I wanted the subject to read Informal discussion on classical left vs. right, socialism and anarchism but it wouldn't fit.
OK, I was going to write this as a reply to this comment but it was getting way too long and off topic for the original journal entry, espcially since it belonged to someone else. So I decided to move the conversation, or at least this comment to my own journal.
I intend to write a more formal essay on these issues, but then volumes of books have been written on any one of these subjects. However, If I could communicate in a few pages what others have written books about then maybe that would be accomplishing something. Whatever.
In another person's journal Cyberdyne wrote:
Interesting; you seem to take the French axiomatic assumption that the government has some role to play in everybody's lives, so the political decision is about how much control over the government each person has?
No, I would simply say that the "Classic Leftist" wants is for everyone to have a say, or a vote, in how their government is run. How much of an affect that government should have over your lives is another question entirely. It is ultimately, more of a philisophical aspect than a practical aspect of government.
Difficult to reconcile with the definition of socialism; Google produces many entries like this: "an economic system in which the means of production are controlled by the state".
From what I read the original definition was "an economic system in which the means of production are controlled by the workers." This was back in the 19th century, and there were lots of arguments between "Left wing socialists" who did not like the idea of government control, and "right wing socialists" who thought the answer was to take over the government, and have a strong centralized government force companies to share more of the wealth.
This idea eventually turned into communism, where the government had absolute control over everyones lives, and acted without any accountability to those they ruled. The rulers in effect became the new aristocracy. They abused their rule terribly, and anyone who complained could be tortured, or killed or both.
There was a lot of arguments about this being the result at the turn of the 19th century.
To re-iterate the above, I guess the left-wing socialists would prefer deceneralized methods for the workers to gain control over means of production. Say a trade-union where everyone has a say, and lots of accountibility to those in authority, rather than the stereotypical bad union where the leaders are fat cats who control the lives of the union members.
Up until at least WWII there were also lots of anarcho-syndalist trade unions. The Spanish Civil War happened because an anarchist trade union, the CNT, also had a militia. When Franco started his Coup, the CNT militia seized control over enough armories and strategic locations to give those that opposed him a fighting chance. There was an uneasy alliance between anarchists, socialists and communists, which ultimately ended in the communists stabbing the anarchists and socialists in the back, and then losing control to Franco. (I really need to read Hemingway's account of it someday.) However, it did at least cause enough trouble for Franco that he wasn't of much use to his fascist allies Hitler and Mussolini. (Hey, we are back on topic now.) (sorta)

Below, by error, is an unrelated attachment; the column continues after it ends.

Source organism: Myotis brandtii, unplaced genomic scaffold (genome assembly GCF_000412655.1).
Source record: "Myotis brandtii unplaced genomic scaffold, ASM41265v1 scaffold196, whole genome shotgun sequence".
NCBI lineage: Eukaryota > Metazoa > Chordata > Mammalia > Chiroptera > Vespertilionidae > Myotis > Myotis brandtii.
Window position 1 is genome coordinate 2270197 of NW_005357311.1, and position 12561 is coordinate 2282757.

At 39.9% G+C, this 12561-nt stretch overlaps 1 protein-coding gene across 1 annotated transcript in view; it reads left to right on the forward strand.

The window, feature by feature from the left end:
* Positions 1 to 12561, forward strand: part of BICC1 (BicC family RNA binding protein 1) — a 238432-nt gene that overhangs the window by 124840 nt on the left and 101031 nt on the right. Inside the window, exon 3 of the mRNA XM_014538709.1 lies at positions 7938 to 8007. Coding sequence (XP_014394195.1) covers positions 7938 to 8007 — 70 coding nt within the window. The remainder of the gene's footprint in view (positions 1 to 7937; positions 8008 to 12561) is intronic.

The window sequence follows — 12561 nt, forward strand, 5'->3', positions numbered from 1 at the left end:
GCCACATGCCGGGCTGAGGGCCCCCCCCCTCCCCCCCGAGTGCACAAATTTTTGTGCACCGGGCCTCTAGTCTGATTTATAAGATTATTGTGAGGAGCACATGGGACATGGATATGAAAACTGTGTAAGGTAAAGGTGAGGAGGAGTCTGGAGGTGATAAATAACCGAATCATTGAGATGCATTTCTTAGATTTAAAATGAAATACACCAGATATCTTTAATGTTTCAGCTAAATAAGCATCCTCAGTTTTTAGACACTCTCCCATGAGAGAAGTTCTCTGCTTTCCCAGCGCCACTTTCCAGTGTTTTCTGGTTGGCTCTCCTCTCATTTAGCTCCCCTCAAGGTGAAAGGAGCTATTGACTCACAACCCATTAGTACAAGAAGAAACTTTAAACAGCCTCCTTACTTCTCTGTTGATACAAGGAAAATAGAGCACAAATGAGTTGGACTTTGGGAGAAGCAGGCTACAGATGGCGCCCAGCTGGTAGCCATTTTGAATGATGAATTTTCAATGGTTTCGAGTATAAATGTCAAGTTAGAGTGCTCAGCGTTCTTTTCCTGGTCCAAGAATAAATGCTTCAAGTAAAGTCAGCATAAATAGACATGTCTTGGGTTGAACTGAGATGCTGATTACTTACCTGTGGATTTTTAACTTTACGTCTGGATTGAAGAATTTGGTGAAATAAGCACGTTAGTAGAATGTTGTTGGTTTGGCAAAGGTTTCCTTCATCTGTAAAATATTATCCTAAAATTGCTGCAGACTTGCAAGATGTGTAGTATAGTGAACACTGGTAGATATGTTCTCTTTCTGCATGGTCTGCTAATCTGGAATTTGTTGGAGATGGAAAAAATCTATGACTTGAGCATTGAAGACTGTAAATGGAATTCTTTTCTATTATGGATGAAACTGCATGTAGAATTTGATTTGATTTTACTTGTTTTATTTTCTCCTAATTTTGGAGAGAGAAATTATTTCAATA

Anarchists generally like the idea of democracy, but there are some issues of which the believe are absolute. Individual anarchists might argue over what these are but for an example, nearly all would believe in practically absolute freedom of speech. (I just have to qualify absolute.) Also, the word anarchy means without rulers, so Rule by the People is technically inconsistent with Anarchism.
Generally speaking, anarchists are governmental minimalists, who believe that authority is a possition of responsibility and accountibility, more of a burden than of privilage, and that we should not create positions of authority except where neccessary.
I've read more theory than experienced these things in practice. That's the tricky part of these ideoligies, they are very difficult to impliment. I guess they would work through consensus management. I haven't seen much but of what I have seen it is a slow and frustrating proccess for any significantly large group. It is very difficult to make any decisions and get anything done.
This is probably what attracted people to right-wing socialism and communism. They got fed up and instead of wanting to be part of the proccess, would rather give over control to a "leader."
These concepts are difficult to explain and I would still consider myself to have a sophmoric knowledge of anarchism, and less of classical socialism. Even though I am a governmental minimalist, I don't want to throw out the baby with the bathwater of the last 100 years of right wing socialism, because I also believe there are situations where a collective effort can be more effective. And yet, I am also a big believer in individual choice, so I don't fit into any one specific politicial/economic ideology.
(And once again this is a lot longer than I intended to write here. I never intended to write this much on ideology in someone else's journal.)
(Oh, and can someone tell me how many run-on sentences I have in this comment?)